Decided: December 22, 1952.
ELEANOR S. WERBEL, PLAINTIFF-RESPONDENT,
BELLE MULLEN, DEFENDANT-APPELLANT
On appeal from a judgment of the Superior Court, Appellate Division, where the following opinion was filed.
For affirmance -- Chief Justice Vanderbilt, and Justices Heher, Oliphant, Wachenfeld, Burling, Jacobs and Brennan. For reversal -- None.
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"The dispositive question projected by this appeal is whether the pleadings, affidavits, interrogatories and depositions exhibited by the record raise a genuine issue of a material fact. Rule 3:56-3; Templeton v. Scudder, 16 N.J. Super. 576, 582 (App. Div. 1951), the trial judge resolved that they did not and entered a summary judgment in favor of the plaintiff.
"In the summer of 1950 an explosion of several barges loaded with munitions was of sufficient intensity to cause considerable damage to property in South Amboy, including the house owned by the defendant. For the repair of the damage to her property she engaged the services of a corporate contractor, to which she made and delivered, in payment her negotiable note in suit for $930 dated September 11, 1950, and payable on November 11, 1950. Prior to its maturity, the contractor-payee, in pursuance of a proper
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corporate resolution, negotiated to the plaintiff 'without recourse' for a consideration which reflected a discount of approximately 7% of their face amounts a number of notes made to and held by it, including the note made by the defendant. At maturity, the defendant refused to make payment of her note on the bases of the alleged improper and incomplete performance on the part of the contractor and claimed fraudulent conduct on the part of its representatives.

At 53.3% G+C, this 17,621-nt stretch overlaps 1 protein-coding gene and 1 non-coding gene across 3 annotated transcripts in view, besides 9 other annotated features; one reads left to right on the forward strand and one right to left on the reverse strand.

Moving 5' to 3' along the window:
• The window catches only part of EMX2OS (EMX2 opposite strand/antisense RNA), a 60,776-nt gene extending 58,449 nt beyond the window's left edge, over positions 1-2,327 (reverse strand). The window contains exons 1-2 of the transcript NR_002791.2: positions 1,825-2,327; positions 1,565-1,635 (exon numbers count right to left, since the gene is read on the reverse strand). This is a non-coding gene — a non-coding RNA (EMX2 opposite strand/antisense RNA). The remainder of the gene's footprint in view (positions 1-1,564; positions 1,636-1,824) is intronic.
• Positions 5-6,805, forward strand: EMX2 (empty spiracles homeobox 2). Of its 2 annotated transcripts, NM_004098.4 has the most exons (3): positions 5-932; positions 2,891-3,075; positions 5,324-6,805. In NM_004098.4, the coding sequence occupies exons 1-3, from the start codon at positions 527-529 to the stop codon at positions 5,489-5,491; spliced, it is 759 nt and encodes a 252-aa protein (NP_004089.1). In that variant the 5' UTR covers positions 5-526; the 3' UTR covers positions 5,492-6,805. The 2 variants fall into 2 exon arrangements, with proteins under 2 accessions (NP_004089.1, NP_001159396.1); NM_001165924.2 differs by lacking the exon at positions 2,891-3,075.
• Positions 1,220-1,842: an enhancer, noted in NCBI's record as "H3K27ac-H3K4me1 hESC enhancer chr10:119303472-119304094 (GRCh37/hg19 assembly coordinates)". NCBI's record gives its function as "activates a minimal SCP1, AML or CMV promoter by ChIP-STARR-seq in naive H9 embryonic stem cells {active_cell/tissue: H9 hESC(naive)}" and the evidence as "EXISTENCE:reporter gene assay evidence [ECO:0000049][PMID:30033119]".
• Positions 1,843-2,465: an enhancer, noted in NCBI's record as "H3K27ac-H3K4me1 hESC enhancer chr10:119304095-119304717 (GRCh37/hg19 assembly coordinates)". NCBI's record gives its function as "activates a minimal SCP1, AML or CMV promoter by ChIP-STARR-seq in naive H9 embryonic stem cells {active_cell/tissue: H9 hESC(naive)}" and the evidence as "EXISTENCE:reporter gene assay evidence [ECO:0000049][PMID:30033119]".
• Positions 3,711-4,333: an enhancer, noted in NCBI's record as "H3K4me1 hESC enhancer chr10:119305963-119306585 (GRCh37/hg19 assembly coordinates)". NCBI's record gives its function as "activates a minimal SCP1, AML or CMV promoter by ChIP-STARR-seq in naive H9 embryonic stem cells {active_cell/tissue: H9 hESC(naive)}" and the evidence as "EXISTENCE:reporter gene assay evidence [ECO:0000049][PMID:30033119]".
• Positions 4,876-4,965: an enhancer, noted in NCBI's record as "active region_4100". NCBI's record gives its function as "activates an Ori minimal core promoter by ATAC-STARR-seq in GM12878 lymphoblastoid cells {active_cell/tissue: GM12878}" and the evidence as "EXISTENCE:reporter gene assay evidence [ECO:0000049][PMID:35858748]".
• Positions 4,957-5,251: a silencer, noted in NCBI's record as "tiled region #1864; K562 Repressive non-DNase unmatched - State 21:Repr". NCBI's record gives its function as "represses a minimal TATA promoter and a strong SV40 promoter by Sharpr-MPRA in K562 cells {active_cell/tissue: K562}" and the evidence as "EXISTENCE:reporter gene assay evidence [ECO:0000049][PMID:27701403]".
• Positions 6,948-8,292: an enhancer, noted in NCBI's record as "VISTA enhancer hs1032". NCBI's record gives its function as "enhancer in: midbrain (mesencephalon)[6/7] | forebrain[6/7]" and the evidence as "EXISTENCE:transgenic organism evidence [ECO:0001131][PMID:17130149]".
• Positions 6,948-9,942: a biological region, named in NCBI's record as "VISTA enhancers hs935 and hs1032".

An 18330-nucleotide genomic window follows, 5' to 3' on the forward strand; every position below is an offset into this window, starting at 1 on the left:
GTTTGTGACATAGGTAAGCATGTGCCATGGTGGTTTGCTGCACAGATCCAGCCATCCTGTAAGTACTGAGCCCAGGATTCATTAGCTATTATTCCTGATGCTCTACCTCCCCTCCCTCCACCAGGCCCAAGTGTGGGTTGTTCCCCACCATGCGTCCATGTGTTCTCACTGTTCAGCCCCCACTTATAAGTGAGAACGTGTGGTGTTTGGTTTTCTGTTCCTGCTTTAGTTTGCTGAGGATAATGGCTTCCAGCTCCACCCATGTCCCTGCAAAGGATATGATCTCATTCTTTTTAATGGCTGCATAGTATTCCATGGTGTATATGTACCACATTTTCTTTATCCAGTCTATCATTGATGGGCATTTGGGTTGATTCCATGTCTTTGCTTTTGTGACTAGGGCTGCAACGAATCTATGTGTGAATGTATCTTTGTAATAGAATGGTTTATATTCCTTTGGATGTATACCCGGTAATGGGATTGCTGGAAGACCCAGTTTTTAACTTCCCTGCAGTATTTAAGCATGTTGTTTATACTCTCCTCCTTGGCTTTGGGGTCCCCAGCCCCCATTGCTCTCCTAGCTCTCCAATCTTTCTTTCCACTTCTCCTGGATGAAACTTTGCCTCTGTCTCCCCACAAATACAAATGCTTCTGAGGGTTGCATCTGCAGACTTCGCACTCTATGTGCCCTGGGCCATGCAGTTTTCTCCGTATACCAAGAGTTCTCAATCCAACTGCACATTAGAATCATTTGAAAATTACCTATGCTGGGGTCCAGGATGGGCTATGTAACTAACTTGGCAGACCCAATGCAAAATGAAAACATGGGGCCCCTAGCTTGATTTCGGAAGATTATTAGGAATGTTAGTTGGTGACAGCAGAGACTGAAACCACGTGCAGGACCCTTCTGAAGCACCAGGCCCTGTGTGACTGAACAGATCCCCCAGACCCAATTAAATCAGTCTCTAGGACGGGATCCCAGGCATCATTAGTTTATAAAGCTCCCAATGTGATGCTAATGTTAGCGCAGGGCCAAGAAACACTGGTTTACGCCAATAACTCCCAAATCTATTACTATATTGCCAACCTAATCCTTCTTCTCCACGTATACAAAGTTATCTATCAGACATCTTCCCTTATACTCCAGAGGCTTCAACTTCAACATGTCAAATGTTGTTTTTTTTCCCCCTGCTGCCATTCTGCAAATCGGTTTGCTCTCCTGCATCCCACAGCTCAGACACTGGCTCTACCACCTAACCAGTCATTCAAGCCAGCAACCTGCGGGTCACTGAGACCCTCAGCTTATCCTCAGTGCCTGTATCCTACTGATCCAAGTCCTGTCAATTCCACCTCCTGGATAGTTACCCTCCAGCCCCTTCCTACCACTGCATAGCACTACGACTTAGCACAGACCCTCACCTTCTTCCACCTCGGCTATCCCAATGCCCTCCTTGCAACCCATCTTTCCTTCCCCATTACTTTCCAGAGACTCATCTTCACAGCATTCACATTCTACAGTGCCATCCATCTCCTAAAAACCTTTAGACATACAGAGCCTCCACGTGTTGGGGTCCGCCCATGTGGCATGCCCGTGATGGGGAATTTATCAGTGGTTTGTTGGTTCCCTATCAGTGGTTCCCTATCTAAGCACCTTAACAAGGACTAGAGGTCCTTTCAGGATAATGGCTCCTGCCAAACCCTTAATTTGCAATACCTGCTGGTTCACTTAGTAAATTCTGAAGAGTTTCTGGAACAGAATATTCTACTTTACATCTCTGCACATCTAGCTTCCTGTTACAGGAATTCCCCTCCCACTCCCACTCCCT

"Recently this court determined that an endorsement 'without recourse' is a qualified endorsement under R.S. 7:2-38, and as such it does not impair the negotiable character of the instrument. Eastern Acceptance Corp. v. Kavlick, 10 N.J. Super. 253, 255 (App. Div. 1950).
"Our negotiable instrument statute provides in part as follows:
' R.S. 7:2-52. What constitutes a holder in due course
A holder in due course is a holder who has taken the instrument under the following conditions:
1. That it is complete and regular upon its face;
II. That he became the holder of it before it was overdue, and without notice that it had been previously dishonored, if such was the fact;
III. That he took it in good faith and for value;
IV. That at the time it was negotiated to him he had no notice of any infirmity in the instrument or defect in the title of the person negotiating it.'
' R.S. 7:2-56. What constitutes notice of defect
To constitute notice of an infirmity in the instrument or defect in the title of the person negotiating the same, the person to whom it is negotiated must have had actual knowledge of [the infirmity or defect, or knowledge of] such facts that his action in taking the instrument amounted to bad faith.'
"We invite attention to a recent decision of our Supreme Court expository of the general subject matter. Driscoll v. Burlington-Bristol Bridge Co., 8 N.J. 433, 480 (1952).
"Upon a consideration of the evidentiary matter before us in the light of these statutory provisions and their construction, we entertain no difficulty in concluding that plaintiff
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enjoys the status of a holder in due course. Accordingly, any legal claim the defendant may have against her contractor is unavailable as a defense here. Eastern Acceptance Corp. v. Kavlick, supra.
The judgment is affirmed for the reasons expressed in the opinion per curiam filed in the court below.